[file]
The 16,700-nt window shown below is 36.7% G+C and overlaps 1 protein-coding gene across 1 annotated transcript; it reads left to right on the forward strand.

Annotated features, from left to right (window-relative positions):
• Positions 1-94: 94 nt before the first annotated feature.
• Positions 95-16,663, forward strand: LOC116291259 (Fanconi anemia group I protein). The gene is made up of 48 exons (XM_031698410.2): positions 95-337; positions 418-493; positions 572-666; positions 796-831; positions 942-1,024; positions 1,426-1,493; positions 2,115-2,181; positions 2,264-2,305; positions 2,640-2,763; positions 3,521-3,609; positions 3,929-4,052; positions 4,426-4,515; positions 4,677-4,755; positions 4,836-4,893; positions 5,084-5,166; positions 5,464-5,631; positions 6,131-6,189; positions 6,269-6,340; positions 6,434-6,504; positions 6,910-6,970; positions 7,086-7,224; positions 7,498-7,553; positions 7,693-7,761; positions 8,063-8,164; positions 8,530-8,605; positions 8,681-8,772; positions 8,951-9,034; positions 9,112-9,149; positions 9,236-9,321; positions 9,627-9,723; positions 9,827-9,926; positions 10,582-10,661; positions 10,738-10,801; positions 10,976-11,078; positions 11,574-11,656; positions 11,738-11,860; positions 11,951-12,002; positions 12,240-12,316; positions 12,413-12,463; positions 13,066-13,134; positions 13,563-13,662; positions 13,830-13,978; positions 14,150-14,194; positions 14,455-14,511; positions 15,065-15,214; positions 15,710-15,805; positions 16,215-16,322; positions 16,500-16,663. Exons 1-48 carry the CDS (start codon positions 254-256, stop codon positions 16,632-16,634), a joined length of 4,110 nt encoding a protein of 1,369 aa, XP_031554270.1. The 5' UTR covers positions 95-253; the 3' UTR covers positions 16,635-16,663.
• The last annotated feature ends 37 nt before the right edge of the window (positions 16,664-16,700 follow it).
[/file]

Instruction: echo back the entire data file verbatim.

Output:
The 16,700-nt window shown below is 36.7% G+C and overlaps 1 protein-coding gene across 1 annotated transcript; it reads left to right on the forward strand.

Annotated features, from left to right (window-relative positions):
• Positions 1-94: 94 nt before the first annotated feature.
• Positions 95-16,663, forward strand: LOC116291259 (Fanconi anemia group I protein). The gene is made up of 48 exons (XM_031698410.2): positions 95-337; positions 418-493; positions 572-666; positions 796-831; positions 942-1,024; positions 1,426-1,493; positions 2,115-2,181; positions 2,264-2,305; positions 2,640-2,763; positions 3,521-3,609; positions 3,929-4,052; positions 4,426-4,515; positions 4,677-4,755; positions 4,836-4,893; positions 5,084-5,166; positions 5,464-5,631; positions 6,131-6,189; positions 6,269-6,340; positions 6,434-6,504; positions 6,910-6,970; positions 7,086-7,224; positions 7,498-7,553; positions 7,693-7,761; positions 8,063-8,164; positions 8,530-8,605; positions 8,681-8,772; positions 8,951-9,034; positions 9,112-9,149; positions 9,236-9,321; positions 9,627-9,723; positions 9,827-9,926; positions 10,582-10,661; positions 10,738-10,801; positions 10,976-11,078; positions 11,574-11,656; positions 11,738-11,860; positions 11,951-12,002; positions 12,240-12,316; positions 12,413-12,463; positions 13,066-13,134; positions 13,563-13,662; positions 13,830-13,978; positions 14,150-14,194; positions 14,455-14,511; positions 15,065-15,214; positions 15,710-15,805; positions 16,215-16,322; positions 16,500-16,663. Exons 1-48 carry the CDS (start codon positions 254-256, stop codon positions 16,632-16,634), a joined length of 4,110 nt encoding a protein of 1,369 aa, XP_031554270.1. The 5' UTR covers positions 95-253; the 3' UTR covers positions 16,635-16,663.
• The last annotated feature ends 37 nt before the right edge of the window (positions 16,664-16,700 follow it).